1a) The d-orbitals of a free transition metal atom or ion are degenerate (all have the same energy.) However, when transition metals form coordination complexes, the d-orbitals of the metal interact with the electron cloud of the ligands in such a manner that the d-orbitals become non-degenerate (not all having the same energy.) The way in which the orbitals are split into different energy levels is dependent on the geometry of the complex. Crystal field theory can be used to predict the energies of the different d-orbitals, and how the d-electrons of a transition metal are distributed among them. When the d-level is not completely filled, it is possible to promote and electron from a lower energy d-orbital to a higher energy d-orbital by absorption of a photon of electromagnetic radiation having an appropriate energy. Electromagnetic radiations in the visible region of the spectrum often possess the appropriate energy for such transitions. The magnitude of the splitting of the d-orbitals in a transition metal complex depends on three things: * the geometry of the complex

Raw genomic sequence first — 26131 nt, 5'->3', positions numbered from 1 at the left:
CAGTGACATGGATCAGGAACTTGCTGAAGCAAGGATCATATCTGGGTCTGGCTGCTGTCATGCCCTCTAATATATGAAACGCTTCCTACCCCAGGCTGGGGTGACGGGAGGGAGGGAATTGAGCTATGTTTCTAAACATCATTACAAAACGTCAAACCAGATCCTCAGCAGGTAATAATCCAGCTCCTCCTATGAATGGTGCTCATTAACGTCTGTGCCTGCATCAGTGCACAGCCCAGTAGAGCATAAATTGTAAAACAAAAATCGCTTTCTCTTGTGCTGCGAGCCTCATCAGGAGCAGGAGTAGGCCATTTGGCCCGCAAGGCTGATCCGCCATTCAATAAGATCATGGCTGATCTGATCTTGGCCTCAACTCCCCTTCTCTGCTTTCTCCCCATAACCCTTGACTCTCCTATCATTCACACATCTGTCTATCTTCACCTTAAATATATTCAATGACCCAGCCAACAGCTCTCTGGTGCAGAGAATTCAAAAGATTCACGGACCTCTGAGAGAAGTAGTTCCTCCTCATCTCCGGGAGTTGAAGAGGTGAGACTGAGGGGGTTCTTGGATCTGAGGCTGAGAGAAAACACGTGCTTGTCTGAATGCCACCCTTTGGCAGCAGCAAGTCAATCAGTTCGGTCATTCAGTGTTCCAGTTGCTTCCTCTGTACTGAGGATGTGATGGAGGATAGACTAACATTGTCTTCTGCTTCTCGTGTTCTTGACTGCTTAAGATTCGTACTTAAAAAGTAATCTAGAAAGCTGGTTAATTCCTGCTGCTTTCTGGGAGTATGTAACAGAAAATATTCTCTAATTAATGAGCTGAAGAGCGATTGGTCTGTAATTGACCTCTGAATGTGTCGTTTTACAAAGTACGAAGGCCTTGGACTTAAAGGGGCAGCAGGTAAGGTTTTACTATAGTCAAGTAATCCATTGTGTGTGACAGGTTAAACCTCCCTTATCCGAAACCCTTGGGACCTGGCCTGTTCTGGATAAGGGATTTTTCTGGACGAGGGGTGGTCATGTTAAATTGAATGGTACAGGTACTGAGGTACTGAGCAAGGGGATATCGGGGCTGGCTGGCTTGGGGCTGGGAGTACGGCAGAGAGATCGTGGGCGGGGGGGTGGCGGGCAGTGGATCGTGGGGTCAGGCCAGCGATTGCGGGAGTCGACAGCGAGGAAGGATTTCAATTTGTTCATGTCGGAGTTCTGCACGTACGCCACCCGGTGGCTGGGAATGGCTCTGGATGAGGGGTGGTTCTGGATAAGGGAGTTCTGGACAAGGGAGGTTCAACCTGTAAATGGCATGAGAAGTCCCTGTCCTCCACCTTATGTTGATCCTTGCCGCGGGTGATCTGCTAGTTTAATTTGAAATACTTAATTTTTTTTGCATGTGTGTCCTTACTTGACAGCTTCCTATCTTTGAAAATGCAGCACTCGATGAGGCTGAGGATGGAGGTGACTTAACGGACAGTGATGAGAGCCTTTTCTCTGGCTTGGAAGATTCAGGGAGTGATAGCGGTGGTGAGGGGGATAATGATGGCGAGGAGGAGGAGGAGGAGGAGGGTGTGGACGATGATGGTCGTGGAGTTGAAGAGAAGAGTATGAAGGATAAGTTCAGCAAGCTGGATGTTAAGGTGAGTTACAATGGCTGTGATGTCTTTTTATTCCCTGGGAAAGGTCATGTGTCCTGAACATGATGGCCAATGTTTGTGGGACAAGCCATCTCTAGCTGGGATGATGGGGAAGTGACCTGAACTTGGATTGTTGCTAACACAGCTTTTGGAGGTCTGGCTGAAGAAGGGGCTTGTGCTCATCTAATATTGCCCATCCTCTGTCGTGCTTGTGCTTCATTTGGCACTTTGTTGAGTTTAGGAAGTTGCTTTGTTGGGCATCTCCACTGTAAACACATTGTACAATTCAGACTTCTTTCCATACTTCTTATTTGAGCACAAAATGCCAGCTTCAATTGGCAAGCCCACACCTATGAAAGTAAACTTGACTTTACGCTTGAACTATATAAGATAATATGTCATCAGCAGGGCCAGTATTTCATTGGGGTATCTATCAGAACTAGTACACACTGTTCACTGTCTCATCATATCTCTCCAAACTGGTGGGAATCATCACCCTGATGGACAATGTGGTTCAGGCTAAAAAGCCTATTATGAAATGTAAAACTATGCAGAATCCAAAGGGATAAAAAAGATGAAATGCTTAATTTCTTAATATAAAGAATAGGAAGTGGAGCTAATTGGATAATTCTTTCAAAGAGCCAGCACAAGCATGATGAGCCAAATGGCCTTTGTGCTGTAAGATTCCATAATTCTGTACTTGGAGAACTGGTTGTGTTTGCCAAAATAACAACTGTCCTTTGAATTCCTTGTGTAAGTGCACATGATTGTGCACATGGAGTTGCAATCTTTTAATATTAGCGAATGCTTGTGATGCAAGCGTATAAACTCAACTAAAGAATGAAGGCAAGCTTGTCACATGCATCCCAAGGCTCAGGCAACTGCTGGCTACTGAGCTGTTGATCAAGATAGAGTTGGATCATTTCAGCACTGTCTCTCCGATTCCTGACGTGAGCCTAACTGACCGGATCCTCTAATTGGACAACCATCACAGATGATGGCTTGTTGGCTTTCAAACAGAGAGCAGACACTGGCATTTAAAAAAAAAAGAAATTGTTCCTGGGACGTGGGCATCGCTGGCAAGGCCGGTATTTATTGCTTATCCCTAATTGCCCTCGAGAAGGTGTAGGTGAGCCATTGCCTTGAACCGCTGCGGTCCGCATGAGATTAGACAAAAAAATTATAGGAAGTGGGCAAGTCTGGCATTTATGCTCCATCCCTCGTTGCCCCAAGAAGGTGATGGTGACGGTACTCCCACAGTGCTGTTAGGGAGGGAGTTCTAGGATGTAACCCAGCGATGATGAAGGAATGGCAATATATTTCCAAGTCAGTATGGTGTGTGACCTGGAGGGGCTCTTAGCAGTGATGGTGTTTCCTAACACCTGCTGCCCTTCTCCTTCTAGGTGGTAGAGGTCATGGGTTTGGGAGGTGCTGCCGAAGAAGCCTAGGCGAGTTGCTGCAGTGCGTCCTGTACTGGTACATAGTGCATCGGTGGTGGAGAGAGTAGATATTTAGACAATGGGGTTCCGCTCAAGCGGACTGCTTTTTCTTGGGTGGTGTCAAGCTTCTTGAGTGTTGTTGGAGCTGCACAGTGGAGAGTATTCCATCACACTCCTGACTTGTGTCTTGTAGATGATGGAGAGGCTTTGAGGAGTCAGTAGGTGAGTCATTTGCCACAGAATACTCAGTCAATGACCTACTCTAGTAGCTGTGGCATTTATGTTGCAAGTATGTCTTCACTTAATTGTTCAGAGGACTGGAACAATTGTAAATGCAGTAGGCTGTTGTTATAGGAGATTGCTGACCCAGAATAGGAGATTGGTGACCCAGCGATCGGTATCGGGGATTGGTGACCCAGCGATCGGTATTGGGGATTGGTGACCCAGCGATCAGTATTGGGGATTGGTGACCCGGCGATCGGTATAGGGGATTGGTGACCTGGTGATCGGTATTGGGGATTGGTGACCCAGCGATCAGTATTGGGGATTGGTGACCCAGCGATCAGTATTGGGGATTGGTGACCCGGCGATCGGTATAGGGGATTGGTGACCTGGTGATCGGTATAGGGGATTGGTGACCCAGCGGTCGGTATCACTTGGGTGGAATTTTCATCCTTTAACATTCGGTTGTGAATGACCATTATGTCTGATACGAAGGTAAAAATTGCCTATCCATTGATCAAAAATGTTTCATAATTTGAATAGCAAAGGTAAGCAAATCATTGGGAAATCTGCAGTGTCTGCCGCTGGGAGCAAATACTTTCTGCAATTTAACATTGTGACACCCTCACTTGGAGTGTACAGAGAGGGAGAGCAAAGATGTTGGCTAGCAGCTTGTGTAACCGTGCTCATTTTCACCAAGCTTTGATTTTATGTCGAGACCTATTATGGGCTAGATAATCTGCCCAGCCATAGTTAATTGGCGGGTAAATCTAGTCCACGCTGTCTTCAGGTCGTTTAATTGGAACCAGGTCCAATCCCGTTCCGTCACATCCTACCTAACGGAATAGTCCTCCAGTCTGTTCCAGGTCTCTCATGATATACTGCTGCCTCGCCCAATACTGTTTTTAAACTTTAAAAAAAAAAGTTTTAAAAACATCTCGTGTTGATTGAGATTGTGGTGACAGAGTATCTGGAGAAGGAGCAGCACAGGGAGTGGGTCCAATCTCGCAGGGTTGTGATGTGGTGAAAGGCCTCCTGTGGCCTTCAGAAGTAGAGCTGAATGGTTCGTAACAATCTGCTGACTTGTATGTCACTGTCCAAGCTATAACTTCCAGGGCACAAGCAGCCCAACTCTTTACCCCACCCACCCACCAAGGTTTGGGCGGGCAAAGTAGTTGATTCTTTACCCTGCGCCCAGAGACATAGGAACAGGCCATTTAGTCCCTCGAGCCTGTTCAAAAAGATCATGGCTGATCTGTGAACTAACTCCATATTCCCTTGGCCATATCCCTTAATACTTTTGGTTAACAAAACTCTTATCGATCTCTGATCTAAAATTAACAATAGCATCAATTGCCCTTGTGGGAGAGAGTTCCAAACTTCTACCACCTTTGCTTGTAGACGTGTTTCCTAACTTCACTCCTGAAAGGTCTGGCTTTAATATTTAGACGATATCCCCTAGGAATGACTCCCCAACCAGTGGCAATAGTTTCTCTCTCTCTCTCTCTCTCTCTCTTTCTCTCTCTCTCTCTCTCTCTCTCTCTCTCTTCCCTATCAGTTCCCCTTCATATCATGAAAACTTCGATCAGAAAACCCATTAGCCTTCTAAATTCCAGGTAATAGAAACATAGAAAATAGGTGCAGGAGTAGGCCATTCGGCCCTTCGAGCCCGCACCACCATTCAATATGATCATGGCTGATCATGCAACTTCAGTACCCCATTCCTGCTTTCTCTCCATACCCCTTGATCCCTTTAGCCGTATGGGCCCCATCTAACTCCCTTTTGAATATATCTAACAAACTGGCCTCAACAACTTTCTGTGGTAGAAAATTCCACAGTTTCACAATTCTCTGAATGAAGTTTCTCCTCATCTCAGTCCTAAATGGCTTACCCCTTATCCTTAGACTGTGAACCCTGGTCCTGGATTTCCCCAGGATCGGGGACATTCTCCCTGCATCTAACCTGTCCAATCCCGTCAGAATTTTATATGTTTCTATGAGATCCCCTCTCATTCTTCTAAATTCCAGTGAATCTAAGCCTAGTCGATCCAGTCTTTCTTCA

* the oxidation state of the metal
* the nature of the ligands(Kotz, J.C 1987)
Kotz, J.C.; Purcell, K.F. Chemical and Chemical ReactivitySaunders: New York, 1987, Chapter 25. Rodgers, G.E. Introduction to Coordination, Solid State, and Descriptive Inorganic ChemistryMcGraw -Hill: New York, 1994, Chapter 4.
b. The origin of colour in complex ions containing transition metals Complex ions containing transition metals are usually coloured, whereas the similar ions from non-transition metals aren't. That suggests that the partly filled d orbitals must be involved in generating the colour in some way. Remember that transition metals are defined as having partly filled d orbitals. Octahedral complexes
For simplicity we are going to look at the octahedral complexes which have six simple ligands arranged around the central metal ion. The argument isn't really any...